Submitted to: American Geophysical Union
Publication Type: Abstract Only
Publication Acceptance Date: October 20, 2007
Publication Date: December 9, 2007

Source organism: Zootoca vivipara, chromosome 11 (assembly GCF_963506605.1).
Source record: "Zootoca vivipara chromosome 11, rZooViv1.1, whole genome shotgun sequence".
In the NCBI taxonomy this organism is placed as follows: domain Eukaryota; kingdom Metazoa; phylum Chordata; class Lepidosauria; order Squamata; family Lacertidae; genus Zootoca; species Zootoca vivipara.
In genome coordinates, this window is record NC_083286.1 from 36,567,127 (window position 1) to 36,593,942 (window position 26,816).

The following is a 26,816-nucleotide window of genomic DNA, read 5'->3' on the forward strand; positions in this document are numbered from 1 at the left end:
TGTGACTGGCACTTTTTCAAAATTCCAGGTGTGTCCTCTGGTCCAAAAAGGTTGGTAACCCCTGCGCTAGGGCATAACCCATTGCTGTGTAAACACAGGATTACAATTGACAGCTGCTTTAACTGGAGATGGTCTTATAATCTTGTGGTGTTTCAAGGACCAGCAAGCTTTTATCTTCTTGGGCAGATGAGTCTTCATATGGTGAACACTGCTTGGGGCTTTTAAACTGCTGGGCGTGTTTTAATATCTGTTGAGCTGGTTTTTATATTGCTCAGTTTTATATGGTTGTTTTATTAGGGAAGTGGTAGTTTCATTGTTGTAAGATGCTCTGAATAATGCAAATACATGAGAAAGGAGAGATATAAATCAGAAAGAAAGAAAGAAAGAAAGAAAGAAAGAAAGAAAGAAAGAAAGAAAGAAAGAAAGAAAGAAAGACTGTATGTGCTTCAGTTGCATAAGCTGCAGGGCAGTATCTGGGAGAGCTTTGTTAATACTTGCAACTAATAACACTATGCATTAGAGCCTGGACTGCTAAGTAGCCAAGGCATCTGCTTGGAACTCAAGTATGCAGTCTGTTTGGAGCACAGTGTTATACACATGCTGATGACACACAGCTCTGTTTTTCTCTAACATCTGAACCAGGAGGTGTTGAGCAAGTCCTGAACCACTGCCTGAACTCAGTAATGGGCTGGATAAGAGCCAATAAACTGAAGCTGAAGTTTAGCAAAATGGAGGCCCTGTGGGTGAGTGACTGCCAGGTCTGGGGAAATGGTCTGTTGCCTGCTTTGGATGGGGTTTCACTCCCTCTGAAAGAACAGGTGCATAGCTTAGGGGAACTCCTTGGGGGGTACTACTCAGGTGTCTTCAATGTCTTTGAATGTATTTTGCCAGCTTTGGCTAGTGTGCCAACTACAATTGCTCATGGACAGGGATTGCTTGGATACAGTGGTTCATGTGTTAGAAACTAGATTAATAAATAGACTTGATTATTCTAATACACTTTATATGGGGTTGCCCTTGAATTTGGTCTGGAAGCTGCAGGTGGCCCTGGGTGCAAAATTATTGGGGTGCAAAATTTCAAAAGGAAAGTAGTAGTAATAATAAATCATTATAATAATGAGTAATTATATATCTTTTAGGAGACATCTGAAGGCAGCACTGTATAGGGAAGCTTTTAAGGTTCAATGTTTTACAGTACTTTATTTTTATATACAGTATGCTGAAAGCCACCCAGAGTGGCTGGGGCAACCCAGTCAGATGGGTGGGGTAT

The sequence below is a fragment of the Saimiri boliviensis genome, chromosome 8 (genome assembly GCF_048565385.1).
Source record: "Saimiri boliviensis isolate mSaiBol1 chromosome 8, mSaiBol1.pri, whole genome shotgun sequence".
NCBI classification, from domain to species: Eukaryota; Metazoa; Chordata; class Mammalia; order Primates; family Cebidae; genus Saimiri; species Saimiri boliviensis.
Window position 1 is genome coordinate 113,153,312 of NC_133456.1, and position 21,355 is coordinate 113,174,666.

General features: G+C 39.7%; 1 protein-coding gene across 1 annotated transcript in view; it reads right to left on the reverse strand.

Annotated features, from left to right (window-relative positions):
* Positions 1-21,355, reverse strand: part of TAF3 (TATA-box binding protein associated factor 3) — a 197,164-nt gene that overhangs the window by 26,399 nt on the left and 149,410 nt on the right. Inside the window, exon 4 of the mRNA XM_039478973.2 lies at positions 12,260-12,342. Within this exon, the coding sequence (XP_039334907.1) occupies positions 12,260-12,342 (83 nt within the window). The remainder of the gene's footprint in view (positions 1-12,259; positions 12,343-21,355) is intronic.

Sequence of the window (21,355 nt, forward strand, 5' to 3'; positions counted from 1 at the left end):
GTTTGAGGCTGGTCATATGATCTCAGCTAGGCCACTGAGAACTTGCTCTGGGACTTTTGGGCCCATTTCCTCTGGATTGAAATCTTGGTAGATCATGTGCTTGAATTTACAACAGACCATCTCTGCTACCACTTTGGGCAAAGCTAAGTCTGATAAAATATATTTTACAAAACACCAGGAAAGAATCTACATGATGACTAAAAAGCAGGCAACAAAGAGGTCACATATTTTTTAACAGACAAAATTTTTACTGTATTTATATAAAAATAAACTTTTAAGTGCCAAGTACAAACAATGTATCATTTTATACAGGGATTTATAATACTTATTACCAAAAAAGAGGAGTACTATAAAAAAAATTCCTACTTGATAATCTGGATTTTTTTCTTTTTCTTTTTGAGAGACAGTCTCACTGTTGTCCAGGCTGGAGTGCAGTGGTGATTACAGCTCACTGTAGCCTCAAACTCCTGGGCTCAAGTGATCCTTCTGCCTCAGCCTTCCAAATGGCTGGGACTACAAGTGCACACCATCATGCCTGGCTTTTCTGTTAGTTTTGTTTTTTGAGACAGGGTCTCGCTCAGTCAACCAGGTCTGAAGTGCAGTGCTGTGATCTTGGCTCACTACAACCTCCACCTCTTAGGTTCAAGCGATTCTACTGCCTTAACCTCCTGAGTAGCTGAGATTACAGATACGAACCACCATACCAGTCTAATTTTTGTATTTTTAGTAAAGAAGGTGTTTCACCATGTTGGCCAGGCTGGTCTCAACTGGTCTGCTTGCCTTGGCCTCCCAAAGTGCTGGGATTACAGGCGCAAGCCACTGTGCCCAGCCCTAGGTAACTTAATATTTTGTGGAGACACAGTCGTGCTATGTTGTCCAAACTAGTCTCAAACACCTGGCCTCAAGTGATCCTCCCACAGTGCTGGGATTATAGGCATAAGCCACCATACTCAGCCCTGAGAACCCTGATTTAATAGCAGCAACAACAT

Citation: Jackson, T. 2007. Large scale field campaign contributions to soil moisture remote sensing [abstract]. EOS Transactions, American Geophysical Union, Fall Supplements. 88(52):H21J-01. Technical Abstract: Large-scale field experiments have been an essential component of soil moisture remote sensing for over two decades. They have provided test beds for both the technology and science necessary to develop and refine satellite mission concepts. The high degree of spatial variability of soil moisture and the relatively coarse resolution of satellite observations present significant challenges for scaling and the design of these field campaigns. Earlier experiments, in particular Washita’92, established the credibility of large scale application of microwave remote sensing. Of particular significance was the demonstration of synthetic aperture radiometry (now the core technology of the Soil Moisture Ocean Salinity, SMOS, mission), spatial mapping and consistent retrievals, and the temporal information content of repeat observations in deriving soil hydraulic properties. Basic concepts were expanded in both space and time in experiments such as SGP97 that attempted to integrate the soil moisture observations in the broader framework of land surface hydrology. These types of campaigns have expanded globally. Within the U.S. in recent years they have focused on two issues; establishing the foundations of a future active-passive soil moisture satellite mission and the development and validation of current satellite soil moisture algorithms. Experiments involving a range of spatial domains (point, field, region) and geographical domains have contributed to establishing scaling relationships for both measurements and processes. Future experiments must continue to address the needs of planned soil moisture missions such as SMOS and Aquarius. As the Soil Moisture Active Passive (SMAP) mission concept continues to develop, there will be an increasing need to test and refine algorithms and in the post-launch time frame, there will be a need for validation products. These needs must be integrated with broader science objectives (to the degree it is possible) in order to secure the required resources. Efforts should be made to find communality with other missions and other research programs.